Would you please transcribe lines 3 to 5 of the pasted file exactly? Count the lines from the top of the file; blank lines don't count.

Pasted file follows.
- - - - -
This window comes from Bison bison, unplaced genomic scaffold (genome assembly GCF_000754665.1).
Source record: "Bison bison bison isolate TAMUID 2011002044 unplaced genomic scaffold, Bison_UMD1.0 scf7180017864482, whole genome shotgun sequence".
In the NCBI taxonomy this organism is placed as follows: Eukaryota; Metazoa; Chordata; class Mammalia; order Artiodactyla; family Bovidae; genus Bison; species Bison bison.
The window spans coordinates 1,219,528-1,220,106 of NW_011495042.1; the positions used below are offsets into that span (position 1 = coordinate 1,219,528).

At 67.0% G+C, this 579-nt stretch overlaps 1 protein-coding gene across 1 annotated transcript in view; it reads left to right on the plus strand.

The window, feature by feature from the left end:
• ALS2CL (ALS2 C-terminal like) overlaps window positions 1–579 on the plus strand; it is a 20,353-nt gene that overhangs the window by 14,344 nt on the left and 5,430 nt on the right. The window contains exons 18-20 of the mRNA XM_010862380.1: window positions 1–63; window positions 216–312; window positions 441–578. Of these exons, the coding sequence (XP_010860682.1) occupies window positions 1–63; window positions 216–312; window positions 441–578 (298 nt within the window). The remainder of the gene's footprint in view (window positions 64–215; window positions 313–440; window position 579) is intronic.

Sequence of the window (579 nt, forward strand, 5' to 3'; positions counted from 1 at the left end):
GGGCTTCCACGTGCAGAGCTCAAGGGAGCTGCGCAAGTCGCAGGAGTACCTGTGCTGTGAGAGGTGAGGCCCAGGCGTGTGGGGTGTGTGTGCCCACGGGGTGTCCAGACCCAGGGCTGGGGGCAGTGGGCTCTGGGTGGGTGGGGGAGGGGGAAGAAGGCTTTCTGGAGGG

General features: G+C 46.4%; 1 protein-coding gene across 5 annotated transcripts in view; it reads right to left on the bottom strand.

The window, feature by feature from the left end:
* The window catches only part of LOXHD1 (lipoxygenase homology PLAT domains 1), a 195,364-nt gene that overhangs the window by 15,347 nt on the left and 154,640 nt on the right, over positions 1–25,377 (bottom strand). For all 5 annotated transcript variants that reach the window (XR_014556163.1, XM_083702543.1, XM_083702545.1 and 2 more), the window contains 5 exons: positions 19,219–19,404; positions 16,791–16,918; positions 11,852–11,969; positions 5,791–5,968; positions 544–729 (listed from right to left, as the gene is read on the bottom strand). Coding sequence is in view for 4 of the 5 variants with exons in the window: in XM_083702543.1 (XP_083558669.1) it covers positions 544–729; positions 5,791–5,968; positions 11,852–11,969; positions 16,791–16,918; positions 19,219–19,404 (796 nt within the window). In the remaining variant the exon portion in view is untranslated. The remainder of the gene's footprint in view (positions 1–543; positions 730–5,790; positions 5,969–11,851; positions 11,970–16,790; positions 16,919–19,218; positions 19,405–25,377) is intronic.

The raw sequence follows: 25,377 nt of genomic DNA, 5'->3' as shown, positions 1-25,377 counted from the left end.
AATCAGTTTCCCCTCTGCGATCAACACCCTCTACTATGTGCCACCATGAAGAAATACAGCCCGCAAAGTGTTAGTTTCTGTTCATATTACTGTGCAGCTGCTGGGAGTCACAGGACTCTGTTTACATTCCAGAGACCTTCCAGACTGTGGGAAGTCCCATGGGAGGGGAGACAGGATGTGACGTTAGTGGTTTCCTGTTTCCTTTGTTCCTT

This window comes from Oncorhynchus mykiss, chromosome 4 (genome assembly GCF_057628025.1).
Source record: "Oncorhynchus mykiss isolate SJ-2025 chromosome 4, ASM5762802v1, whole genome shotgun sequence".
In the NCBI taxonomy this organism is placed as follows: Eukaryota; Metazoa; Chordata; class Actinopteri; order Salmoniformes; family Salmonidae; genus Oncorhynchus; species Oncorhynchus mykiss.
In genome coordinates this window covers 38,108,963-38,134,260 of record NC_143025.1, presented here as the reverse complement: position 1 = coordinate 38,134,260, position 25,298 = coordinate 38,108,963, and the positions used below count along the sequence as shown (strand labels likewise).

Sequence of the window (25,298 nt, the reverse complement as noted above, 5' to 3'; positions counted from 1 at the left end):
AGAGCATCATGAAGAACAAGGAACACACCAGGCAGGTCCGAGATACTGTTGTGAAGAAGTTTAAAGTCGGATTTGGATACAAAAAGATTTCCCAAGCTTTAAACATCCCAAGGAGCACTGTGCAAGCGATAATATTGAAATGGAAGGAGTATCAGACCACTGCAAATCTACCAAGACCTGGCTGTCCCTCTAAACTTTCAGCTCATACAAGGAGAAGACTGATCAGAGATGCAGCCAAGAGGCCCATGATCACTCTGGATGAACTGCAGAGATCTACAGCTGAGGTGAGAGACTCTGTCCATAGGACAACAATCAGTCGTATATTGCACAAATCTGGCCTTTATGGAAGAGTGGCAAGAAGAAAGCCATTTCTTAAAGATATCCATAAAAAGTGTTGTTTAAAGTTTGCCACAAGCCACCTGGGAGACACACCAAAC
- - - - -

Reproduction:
In the NCBI taxonomy this organism is placed as follows: Eukaryota; Metazoa; Chordata; class Mammalia; order Artiodactyla; family Bovidae; genus Bison; species Bison bison.
The window spans coordinates 1,219,528-1,220,106 of NW_011495042.1; the positions used below are offsets into that span (position 1 = coordinate 1,219,528).

At 67.0% G+C, this 579-nt stretch overlaps 1 protein-coding gene across 1 annotated transcript in view; it reads left to right on the plus strand.